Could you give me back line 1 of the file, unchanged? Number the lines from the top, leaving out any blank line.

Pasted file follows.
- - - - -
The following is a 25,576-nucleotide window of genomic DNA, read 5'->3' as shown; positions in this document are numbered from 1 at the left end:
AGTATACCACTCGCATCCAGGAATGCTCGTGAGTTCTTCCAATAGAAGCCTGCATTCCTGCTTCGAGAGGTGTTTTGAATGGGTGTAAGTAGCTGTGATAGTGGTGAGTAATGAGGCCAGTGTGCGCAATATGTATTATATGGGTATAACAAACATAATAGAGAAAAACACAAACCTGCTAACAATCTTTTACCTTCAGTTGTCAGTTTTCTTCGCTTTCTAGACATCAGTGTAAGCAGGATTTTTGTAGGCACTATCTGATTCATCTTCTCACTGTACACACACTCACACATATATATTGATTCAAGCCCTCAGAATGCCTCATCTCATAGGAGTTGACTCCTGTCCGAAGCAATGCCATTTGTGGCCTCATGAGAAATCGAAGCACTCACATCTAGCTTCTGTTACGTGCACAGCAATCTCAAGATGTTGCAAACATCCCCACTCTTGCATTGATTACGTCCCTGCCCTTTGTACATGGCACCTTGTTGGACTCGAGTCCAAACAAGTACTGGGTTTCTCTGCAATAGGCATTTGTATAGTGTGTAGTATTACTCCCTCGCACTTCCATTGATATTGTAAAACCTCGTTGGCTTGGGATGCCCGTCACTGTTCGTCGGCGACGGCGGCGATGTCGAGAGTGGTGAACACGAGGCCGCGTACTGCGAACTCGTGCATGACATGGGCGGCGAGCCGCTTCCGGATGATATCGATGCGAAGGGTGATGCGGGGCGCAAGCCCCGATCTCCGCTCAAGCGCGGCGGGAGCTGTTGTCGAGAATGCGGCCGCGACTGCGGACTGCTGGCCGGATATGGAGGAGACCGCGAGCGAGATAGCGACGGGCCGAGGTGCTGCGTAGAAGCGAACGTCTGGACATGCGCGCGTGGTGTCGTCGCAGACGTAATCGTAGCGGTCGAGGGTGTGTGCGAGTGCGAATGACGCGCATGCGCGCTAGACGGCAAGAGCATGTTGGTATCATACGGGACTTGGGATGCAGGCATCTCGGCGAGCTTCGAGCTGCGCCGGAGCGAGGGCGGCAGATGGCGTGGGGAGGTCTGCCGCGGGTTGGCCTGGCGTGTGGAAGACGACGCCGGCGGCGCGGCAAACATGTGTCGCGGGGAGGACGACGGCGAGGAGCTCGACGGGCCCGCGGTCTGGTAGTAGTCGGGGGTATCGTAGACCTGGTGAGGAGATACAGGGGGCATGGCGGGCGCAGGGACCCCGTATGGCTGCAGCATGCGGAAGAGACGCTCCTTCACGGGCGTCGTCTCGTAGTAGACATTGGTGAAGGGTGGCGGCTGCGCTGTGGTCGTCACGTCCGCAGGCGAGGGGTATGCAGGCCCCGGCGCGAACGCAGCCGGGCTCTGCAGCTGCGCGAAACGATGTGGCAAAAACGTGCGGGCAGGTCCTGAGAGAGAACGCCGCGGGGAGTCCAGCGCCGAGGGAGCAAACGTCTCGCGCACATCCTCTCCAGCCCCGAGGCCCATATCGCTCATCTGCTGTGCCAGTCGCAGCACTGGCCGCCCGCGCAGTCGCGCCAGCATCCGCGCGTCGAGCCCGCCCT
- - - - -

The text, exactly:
The following is a 25,576-nucleotide window of genomic DNA, read 5'->3' as shown; positions in this document are numbered from 1 at the left end: